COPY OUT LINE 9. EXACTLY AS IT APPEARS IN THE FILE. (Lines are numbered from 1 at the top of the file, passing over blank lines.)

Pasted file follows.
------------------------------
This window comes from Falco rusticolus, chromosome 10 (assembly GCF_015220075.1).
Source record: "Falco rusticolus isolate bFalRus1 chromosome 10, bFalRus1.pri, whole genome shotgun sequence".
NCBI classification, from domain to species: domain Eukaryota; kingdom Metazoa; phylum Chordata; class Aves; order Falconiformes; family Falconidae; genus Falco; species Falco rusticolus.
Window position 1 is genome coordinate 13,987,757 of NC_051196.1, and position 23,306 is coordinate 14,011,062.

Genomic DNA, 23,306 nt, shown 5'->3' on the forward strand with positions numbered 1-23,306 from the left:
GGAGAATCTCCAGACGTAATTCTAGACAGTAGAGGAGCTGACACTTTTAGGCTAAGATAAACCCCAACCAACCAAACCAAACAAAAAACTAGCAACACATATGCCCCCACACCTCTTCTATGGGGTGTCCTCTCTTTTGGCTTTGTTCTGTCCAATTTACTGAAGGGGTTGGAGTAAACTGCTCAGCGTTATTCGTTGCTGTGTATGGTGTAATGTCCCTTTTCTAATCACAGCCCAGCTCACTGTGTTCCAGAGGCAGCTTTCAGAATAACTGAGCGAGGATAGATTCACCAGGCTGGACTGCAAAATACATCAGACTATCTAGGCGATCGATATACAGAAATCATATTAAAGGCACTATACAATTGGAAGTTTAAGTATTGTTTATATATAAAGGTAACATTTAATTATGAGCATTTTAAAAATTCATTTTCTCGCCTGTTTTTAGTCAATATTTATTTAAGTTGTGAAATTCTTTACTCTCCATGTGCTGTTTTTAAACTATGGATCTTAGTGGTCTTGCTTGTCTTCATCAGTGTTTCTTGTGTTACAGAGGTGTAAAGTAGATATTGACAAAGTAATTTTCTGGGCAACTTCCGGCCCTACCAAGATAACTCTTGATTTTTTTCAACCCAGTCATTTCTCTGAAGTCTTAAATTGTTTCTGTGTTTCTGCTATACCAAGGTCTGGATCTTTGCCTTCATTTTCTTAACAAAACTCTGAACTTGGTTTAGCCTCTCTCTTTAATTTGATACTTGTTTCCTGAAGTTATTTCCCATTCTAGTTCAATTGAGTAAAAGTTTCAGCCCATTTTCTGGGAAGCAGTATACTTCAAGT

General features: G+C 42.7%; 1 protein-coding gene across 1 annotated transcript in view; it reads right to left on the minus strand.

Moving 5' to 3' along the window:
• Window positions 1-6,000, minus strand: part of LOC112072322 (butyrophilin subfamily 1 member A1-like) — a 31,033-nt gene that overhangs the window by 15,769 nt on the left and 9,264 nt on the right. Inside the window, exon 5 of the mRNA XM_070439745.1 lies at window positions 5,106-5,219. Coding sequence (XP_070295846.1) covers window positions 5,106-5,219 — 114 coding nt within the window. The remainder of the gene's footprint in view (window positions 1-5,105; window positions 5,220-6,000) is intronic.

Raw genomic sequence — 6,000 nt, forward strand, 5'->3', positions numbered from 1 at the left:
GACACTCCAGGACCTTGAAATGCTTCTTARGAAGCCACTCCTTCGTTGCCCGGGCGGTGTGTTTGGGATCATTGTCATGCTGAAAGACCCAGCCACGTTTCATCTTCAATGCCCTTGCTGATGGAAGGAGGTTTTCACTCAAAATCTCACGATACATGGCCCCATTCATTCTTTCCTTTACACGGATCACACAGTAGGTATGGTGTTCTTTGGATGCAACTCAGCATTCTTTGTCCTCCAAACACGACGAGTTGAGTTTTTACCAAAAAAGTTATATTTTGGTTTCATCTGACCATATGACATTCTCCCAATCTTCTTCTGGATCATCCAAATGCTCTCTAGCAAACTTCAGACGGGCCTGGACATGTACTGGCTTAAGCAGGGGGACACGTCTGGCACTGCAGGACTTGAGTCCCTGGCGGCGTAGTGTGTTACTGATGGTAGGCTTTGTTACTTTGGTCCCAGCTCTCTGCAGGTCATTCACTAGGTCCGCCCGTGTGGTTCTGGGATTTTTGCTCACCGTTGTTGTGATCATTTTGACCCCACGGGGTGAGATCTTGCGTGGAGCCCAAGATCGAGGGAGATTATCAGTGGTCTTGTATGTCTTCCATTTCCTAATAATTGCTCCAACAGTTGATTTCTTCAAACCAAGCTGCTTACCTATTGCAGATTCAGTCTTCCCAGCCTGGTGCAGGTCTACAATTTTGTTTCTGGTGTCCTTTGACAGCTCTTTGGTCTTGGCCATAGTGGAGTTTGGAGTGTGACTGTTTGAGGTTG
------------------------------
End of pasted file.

• Window positions 1-6,000, minus strand: part of LOC112072322 (butyrophilin subfamily 1 member A1-like) — a 31,033-nt gene that overhangs the window by 15,769 nt on the left and 9,264 nt on the right. Inside the window, exon 5 of the mRNA XM_070439745.1 lies at window positions 5,106-5,219. Coding sequence (XP_070295846.1) covers window positions 5,106-5,219 — 114 coding nt within the window. The remainder of the gene's footprint in view (window positions 1-5,105; window positions 5,220-6,000) is intronic.